I hope I’m still around to see if the crowds cry “Santo, subito!” (Sainthood, now!) when dear Francis goes home to God.
When he was presented to a cheering crowd at St Peter’s Square, Vatican City, on 13 March 2013, few people outside Latin America knew much about Jorge Bergoglio.
But a decade later, based on my work as a scholar of Catholicism, I would argue that most Catholics know and love Pope Francis. They also see a deep connection between his message and priorities, and their dreams and hopes for a better church and a world that is reconciled.
When Pope Francis was introduced in 2013, I was working as an African expert on global Catholicism for Canada Television. I went blank when the new pope was presented to the world on live TV because I had no biographical information on him. So, I ran off the list of what we African Catholics wanted from the new pope.
This included a decentralised and decolonised Catholicism, with more powers given to local church leaders to address local challenges using their own cultural and spiritual resources. There was also the urgent need to give African Catholics more places at the decision-making table in the world church.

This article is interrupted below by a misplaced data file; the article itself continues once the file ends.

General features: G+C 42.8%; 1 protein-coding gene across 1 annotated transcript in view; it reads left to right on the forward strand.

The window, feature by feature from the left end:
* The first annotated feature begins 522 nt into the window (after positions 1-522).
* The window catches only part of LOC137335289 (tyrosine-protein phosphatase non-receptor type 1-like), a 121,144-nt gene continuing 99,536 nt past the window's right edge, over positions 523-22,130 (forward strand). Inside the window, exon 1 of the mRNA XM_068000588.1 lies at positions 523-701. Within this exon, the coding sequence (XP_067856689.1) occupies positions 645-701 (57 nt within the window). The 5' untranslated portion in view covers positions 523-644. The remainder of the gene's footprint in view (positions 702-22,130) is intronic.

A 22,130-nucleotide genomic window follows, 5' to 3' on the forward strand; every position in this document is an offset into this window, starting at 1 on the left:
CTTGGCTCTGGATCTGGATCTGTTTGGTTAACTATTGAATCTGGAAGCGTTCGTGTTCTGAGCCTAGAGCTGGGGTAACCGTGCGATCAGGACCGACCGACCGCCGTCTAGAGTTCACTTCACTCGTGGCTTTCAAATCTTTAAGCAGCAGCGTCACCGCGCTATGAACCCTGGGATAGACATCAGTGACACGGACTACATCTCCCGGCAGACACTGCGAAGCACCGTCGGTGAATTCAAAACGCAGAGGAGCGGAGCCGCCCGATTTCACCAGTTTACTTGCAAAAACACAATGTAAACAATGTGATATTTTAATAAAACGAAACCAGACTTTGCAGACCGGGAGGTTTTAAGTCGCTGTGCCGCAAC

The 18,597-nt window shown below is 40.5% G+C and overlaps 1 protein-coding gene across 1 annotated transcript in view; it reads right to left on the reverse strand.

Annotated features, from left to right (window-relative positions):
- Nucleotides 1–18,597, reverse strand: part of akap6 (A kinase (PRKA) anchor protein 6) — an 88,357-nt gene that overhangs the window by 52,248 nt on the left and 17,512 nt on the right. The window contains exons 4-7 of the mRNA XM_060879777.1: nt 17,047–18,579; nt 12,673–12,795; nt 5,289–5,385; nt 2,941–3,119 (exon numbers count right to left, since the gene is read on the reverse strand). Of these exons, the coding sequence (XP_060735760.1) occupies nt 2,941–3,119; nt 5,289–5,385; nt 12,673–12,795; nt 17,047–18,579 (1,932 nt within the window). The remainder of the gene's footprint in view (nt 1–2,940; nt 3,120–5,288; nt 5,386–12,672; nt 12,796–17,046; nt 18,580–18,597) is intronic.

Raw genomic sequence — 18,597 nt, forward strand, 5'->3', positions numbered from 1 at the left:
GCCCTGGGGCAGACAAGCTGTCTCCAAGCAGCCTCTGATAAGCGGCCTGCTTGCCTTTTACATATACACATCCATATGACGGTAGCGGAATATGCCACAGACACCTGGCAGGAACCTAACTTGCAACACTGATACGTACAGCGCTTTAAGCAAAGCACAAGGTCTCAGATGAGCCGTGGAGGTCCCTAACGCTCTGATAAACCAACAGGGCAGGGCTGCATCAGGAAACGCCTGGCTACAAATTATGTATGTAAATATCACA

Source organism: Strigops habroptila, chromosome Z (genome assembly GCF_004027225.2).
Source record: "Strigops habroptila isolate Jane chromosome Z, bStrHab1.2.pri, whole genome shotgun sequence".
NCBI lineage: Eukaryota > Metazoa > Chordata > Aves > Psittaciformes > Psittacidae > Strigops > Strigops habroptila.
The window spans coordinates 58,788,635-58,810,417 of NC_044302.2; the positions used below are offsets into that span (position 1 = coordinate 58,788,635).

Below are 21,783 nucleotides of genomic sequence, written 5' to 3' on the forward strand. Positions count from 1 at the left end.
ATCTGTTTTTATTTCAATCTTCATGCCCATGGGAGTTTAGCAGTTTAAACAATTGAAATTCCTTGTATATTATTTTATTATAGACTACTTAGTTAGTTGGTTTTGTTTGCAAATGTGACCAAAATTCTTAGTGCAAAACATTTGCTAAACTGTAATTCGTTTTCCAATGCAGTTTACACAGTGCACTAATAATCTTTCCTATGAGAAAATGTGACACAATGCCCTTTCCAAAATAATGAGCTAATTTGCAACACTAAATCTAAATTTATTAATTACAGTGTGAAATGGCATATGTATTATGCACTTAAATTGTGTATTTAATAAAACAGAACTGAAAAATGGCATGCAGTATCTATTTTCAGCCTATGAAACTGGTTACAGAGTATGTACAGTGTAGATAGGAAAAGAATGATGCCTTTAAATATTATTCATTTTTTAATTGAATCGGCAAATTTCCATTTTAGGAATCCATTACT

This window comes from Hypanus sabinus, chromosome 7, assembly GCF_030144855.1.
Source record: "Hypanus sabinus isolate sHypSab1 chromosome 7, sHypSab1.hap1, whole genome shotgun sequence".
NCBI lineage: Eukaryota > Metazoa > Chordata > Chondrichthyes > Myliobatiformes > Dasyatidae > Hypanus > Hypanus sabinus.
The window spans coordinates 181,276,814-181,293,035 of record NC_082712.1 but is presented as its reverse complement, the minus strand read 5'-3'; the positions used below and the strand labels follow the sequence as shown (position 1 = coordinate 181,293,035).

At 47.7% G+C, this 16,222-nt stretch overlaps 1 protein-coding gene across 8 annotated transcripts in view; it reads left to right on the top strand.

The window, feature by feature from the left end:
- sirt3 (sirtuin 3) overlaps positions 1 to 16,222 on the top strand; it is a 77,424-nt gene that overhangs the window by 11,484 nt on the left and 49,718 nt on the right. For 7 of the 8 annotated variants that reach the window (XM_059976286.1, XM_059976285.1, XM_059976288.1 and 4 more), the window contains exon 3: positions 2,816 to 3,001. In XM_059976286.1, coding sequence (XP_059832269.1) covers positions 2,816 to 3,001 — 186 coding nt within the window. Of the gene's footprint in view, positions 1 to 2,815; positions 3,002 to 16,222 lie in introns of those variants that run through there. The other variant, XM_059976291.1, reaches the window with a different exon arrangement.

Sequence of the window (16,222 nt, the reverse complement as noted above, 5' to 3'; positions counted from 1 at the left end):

Before Pope Francis, many of these challenges were either ignored, spiritualised or papered over through moral platitudes. Pope Francis has taken them on. He is the first post-colonial pope to challenge the system within the church and society that exploits the poor and vulnerable.
Pope Francis’ papacy is anchored on what he calls a “revolution of tenderness”. This reflects two central themes: the courage to dream and the culture of encounter.
These two themes have resonated with African Catholics. They awaken a sense of hope that by collectively tapping into Africa’s human, material and spiritual resources, it’s possible to address the continent’s social, economic and political challenges.
## The courage to dream
The word “dream” is a constant in Pope Francis’ vocabulary. It is the title of one of his recent books, Let us Dream: The Path to a Better Future. In it, he invites people to work together as one human family and break the chains of domination driven by nationalism, economic protectionism and discrimination.